Our youngest are 15 Rhode island babies at three months old that were looking a little rough so we are certain that the measures we have taken will cure this problem and we have seen drastic results in only three weeks. They were missing allot of tail feathers due to the picking. The problem worsens when blood is drawn. Chickens are attracted to the red color of the blood and this makes them pick even more.
What we have found to be a great cure is to increase the amount of protein in their diet (Scrambled eggs make a good meal for this) Also the use of peepers. They are the yellow blinders as seen in the photo. The chickens can't see directly in front of them thus making it hard for them to victimize the other hens. The peepers are a bit hard to get on and I would recommend having the help of another to hold the bird. Simply warm the peepers in water using the microwave and then bend them open then insert the points into the nose holes of the hen. I recommend watching the bird after releasing them because their instinct is to try and scratch them out. We have had a little blood from them trying to get them out but nothing to worry about. They very quickly get used to having them on and go about their day as normal minus victimizing their roommates.
Now for the victims that may be missing allot of butt feathers we use Wound - Kote by farnam which is a blue antiseptic spray to both help heal and make the area less appealing for them to chew on. We have tried some anti-pick specifically designed for this problem but only found it to last one day. Now when the day comes to remove the peepers we also like to use Vet RX on a Q-tip to clean their nose. Vet RX is also great to rub on their comb and waddle to make their color bright and healthy looking. It is also a good treatment remedy for colds, Scaly legs and eye worm. However for scaly legs we prefer to coat them with Vaseline, this is not only moisturizing but also suffocates any mites.
This weekend we were so excited to participate in the Front Range Trading Post, a sort of swap-meet for homemade & handmade goods. It was started by the great folks from A Joyful Noise Farm who had heard of similar trading events in other parts of the country. The premise is for all attendees to bring something that they have either made or grown or that would be useful to like-minded people (ie gardening tools, cookbooks). I had plans to just make a few things, but that quickly turned into kitchen overload! Altogether, we brought our farm-fresh eggs, 6 loaves of bread, a few bags of banana bread and muffins, homemade butter and ice cream, chocolate/almond truffles and chocolate chip cookies -- whew!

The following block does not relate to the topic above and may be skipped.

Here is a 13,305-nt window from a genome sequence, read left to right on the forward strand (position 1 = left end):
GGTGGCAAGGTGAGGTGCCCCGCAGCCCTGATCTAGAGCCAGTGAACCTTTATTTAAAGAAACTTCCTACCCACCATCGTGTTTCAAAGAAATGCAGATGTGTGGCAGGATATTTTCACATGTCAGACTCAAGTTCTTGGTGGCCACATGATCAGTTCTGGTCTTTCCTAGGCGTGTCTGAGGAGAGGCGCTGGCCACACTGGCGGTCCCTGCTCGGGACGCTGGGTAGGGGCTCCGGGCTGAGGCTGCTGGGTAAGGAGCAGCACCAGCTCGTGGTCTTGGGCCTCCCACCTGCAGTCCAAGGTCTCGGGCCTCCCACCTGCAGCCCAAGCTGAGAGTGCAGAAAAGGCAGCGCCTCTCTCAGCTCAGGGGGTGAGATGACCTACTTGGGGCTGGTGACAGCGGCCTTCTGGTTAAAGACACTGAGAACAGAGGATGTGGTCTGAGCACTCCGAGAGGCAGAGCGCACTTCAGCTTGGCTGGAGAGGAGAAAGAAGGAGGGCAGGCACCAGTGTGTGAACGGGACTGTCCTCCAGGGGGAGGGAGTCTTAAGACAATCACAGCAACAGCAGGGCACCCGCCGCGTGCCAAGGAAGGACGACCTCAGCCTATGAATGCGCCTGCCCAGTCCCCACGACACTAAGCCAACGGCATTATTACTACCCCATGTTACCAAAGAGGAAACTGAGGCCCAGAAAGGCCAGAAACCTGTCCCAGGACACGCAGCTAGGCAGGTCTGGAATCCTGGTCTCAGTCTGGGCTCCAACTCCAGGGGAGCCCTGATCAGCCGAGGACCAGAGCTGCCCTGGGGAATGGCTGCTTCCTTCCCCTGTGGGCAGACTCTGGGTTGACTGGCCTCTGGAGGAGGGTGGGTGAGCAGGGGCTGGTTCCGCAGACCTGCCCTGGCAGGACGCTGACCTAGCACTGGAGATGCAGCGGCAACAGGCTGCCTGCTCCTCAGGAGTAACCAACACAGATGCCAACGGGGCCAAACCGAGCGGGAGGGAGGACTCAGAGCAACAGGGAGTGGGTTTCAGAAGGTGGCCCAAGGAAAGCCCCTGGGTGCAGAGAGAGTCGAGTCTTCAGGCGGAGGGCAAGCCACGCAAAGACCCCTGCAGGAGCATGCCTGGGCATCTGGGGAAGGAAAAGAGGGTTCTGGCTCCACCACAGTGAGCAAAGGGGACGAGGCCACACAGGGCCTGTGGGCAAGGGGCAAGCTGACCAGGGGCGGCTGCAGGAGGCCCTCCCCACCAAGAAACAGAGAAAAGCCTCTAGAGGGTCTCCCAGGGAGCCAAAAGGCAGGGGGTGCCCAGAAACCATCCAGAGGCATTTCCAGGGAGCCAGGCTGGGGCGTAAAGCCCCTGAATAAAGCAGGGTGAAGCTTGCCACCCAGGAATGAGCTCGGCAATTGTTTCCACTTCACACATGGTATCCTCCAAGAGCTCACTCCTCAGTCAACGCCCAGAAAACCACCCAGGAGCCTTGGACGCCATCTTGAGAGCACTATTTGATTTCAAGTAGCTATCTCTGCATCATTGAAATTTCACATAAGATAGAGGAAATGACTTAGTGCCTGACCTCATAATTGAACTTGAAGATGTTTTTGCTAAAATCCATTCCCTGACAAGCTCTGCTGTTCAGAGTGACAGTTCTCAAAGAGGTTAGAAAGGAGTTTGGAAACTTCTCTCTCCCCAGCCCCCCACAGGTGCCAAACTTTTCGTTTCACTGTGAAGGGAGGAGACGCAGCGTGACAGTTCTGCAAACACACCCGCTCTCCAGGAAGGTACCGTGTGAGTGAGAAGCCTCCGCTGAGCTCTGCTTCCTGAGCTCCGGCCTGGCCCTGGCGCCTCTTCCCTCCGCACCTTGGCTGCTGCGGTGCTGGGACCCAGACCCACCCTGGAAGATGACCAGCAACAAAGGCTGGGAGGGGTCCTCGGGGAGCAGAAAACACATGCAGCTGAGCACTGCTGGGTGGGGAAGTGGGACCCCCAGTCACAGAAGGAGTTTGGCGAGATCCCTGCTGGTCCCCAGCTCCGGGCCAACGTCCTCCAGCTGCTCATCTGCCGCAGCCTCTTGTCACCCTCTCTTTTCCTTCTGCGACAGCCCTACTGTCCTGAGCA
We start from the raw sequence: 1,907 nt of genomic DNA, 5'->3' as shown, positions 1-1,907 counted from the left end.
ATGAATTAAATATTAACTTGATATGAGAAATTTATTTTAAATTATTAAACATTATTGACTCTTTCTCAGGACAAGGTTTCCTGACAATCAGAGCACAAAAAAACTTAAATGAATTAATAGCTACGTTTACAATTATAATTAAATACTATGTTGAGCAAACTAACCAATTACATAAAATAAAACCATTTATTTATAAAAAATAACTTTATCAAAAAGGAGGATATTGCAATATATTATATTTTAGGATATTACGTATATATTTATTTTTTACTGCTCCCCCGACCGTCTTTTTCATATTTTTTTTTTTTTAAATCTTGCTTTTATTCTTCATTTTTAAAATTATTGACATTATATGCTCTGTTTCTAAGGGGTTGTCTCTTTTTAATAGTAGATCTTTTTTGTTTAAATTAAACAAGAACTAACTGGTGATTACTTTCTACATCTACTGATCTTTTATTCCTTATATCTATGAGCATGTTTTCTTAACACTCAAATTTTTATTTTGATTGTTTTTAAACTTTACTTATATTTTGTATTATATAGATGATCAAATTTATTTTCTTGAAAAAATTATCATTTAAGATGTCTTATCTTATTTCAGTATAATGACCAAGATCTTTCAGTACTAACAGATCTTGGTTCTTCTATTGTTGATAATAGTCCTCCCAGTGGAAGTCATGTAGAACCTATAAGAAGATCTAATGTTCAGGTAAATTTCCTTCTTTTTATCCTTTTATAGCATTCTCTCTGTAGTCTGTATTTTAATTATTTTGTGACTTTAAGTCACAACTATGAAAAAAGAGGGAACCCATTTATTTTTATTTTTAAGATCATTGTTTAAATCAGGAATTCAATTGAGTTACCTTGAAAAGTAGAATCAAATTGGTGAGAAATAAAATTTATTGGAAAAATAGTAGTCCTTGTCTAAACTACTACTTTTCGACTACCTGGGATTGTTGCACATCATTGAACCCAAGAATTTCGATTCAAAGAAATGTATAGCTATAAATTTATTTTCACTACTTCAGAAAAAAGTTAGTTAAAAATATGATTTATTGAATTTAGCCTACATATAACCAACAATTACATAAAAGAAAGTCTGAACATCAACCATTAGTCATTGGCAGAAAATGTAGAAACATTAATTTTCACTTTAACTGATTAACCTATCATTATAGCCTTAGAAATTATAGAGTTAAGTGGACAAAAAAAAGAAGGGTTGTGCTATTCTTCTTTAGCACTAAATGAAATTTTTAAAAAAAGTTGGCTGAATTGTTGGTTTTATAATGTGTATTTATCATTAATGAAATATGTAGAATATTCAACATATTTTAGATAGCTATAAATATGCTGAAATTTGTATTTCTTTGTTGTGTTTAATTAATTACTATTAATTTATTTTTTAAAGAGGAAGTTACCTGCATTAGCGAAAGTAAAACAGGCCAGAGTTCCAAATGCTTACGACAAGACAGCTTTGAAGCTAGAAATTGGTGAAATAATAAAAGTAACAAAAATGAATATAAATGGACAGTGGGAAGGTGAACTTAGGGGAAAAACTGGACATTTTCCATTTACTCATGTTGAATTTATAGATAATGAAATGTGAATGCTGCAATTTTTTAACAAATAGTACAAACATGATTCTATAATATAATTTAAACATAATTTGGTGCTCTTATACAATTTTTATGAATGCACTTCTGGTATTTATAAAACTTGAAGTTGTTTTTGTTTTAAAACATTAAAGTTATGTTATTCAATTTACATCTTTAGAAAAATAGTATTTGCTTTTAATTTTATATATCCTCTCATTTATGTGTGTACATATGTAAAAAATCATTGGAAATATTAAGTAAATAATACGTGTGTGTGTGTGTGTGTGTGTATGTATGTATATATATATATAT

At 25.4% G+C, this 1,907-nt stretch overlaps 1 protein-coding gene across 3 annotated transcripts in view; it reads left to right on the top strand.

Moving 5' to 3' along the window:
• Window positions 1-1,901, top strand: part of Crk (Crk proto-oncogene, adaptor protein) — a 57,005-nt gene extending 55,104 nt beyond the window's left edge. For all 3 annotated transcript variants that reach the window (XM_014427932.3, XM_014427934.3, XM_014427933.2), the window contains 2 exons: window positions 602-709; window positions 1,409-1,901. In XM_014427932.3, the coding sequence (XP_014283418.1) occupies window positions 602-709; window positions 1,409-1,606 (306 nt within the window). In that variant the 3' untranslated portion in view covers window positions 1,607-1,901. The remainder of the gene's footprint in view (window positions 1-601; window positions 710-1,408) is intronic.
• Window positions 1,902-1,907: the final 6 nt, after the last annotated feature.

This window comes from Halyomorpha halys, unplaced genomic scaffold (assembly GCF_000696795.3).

The location of this week's trading post was a beautiful historic home in downtown Colorado Springs. Surrounded by many raised gardening beds and with crocus already popping up through the grass, this was the perfect setting for such a community-bonding event. The first hour is for catching up with and making friends. We certainly did that! We got to visit more with Kat, who wrote a great article about our farm earlier this month. We also met people that we had been chatting with via Twitter and so got to put faces with names. Other local farmers were there too and they are just a wealth of knowledge and sharing. Both A Joyful Noise Farm & Manana Farm are located in Black Forest and are working on Salatin-style farms. Exactly where we want to go with our farm as well! Also at the event were outdoor enthusiasts, stay at home moms and eco-event organizers. Even the cutest teeny-tiny ToTo dog!
Let me tell you what I got in trade: Yummy Honey Caramels from Manana Farm, chips and salsa from A Joyful Noise Farm, seeds and seedlings from Barely Escape, hand-milled flour and cornmeal from @Elaynne, chocolate chip bars from Lindsay. Kat traded us chocolate syrup, lemon curd and cute little cakes, we got cookie mix in a jar, delish lip balm, Lavender soap, strawberry banana jam and dried strawberries! The trading goes so fast a frenzied it's hard to remember who made what :( But it is so exciting to bring home a pile of goodies like that for FREE!!! Especially now that folks find their funds a little tighter, it's awesome to have a way to get stuff in trade for a just little bit of your handicrafts and skills. THIS is what community is all about!
We are so excited to have Kat come to visit us on Wednesday. She is a blog writer for Edible Front Range, a publication that explores all of the color and flavor of local food and it's producers. We had a great visit! She hopes to have a little farm of her own one day & that's where it starts for all of us - a little dream in our heart. We talked about why small farmers are important, especially now, and how young farmers are going to be a big part of the local food resurgence. She was kind enough to write about us for the EFR site and also post fabulous pictures to her freelance photography site. Thanks so much to people like her, little farmers like us will continue to get connected with people who value real honest food here in the Colorado Springs area. We're officially in business!